‘It's not racist. It's common sense’. A critical analysis of political discourse around asylum and immigration in the UK
Version of Record online: 5 DEC 2007
Copyright © 2007 John Wiley & Sons, Ltd.
Journal of Community & Applied Social Psychology
Volume 18, Issue 1, pages 1–16, January/February 2008
How to Cite
Capdevila, R. and Callaghan, J. E. M. (2008), ‘It's not racist. It's common sense’. A critical analysis of political discourse around asylum and immigration in the UK. J. Community. Appl. Soc. Psychol., 18: 1–16. doi: 10.1002/casp.904
- Issue online: 19 DEC 2007
- Version of Record online: 5 DEC 2007
- Manuscript Accepted: 12 SEP 2006
- Michael Howard;
- Conservative Party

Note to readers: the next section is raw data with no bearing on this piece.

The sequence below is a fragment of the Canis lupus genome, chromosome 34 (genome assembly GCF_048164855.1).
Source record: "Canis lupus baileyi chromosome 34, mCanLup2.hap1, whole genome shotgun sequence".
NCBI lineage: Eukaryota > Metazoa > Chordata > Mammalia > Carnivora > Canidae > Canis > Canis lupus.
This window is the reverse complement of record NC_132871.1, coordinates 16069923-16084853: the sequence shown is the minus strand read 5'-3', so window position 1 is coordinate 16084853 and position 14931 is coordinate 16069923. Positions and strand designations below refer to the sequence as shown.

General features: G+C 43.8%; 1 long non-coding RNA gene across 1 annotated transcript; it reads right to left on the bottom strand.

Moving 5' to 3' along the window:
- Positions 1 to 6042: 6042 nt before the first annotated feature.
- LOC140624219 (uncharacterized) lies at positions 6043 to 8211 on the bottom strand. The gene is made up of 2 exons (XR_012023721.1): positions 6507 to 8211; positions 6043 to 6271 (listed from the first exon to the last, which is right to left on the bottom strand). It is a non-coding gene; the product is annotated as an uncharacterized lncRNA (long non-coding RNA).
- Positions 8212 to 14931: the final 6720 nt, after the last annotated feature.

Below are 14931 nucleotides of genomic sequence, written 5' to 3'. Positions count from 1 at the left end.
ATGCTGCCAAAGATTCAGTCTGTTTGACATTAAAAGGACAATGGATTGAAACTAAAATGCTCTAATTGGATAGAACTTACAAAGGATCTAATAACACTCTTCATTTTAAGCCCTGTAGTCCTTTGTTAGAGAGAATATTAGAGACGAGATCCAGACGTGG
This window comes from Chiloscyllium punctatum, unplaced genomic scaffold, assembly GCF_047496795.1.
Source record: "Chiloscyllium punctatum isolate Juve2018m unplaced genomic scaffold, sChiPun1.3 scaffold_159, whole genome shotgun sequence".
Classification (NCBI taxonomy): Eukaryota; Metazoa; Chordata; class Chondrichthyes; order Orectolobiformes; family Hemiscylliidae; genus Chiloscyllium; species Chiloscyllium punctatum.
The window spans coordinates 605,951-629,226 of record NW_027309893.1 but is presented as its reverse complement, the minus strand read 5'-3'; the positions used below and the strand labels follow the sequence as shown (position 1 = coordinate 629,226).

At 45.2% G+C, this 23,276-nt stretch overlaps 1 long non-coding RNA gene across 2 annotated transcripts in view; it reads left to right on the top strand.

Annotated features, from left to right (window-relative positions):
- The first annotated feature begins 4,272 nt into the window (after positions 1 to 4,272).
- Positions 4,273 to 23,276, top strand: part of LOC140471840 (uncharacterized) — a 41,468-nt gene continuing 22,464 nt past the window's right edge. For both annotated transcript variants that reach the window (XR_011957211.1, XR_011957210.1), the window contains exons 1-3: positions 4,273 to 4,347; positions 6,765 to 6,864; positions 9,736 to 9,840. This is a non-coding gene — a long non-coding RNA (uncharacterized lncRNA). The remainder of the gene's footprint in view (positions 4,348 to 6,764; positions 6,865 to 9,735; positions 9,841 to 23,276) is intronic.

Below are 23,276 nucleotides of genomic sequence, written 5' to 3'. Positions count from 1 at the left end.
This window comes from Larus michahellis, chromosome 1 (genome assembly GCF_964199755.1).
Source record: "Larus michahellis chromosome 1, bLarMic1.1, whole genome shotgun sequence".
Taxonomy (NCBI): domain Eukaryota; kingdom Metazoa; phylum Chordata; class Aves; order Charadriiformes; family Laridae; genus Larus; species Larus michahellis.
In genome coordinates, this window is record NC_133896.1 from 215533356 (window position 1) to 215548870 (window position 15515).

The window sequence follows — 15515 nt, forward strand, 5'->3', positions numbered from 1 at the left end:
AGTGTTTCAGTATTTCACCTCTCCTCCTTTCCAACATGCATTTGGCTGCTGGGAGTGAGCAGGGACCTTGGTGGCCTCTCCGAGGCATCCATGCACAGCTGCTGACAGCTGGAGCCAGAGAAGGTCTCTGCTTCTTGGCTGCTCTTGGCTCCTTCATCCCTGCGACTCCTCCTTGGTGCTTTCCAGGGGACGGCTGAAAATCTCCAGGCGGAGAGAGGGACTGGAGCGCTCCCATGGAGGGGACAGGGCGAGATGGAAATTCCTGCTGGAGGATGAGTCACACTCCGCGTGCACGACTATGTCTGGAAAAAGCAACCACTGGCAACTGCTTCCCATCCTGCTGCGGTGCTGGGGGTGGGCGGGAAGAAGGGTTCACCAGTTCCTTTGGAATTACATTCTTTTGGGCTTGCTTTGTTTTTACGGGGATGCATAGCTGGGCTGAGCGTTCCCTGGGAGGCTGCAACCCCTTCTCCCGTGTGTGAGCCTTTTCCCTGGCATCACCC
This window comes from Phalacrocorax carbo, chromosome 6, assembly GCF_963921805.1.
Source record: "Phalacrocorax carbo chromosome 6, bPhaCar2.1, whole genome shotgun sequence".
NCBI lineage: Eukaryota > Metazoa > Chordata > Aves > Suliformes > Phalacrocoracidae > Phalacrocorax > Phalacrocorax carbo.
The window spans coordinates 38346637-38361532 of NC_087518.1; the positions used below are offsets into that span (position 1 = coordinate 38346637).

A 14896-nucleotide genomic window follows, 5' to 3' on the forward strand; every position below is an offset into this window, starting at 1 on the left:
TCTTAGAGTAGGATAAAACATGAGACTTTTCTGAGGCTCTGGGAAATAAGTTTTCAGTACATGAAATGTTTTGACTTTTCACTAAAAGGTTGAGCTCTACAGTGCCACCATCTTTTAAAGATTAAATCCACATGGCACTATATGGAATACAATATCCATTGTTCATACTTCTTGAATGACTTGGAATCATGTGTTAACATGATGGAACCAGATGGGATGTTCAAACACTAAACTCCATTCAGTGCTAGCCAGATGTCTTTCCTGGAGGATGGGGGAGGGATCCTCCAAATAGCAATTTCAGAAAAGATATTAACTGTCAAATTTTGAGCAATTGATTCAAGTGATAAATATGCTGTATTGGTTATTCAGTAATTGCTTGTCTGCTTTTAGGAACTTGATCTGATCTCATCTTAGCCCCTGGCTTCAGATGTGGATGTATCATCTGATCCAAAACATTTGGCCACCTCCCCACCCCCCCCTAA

This paper looks at a political speech given by the leader of the opposition party during the run up to the UK elections in 2005. Using this speech as a starting point, we attempt to trace the path of ‘racism’ within a text that makes explicit claims to being ‘not racist’. Drawing on a number of theoretical and methodological resources, this paper approaches the analysis by focusing on a number of conceptually heterogeneous elements that, in relation with each other, function to produce, re-produce and stabilize ‘racism’. One of the difficulties commonly encountered in social psychological work, we would suggest, is that an explicit statement of allegiance to a particular methodological and theoretical tradition can also result in a restriction of theorization to a particular ‘level of analysis’. That is to say, a methodological process that constructs a pre-given category, presets the criteria by which ‘racism’ can be identified and fixes the ‘level of analysis’ at which it can be studied risks ignoring the multiple points of contact at which ‘racism’ can be made visible or made to disappear. The concern here it that such a process can work to reinscribe the very ‘racisms’ we aim to disrupt. Copyright © 2007 John Wiley & Sons, Ltd.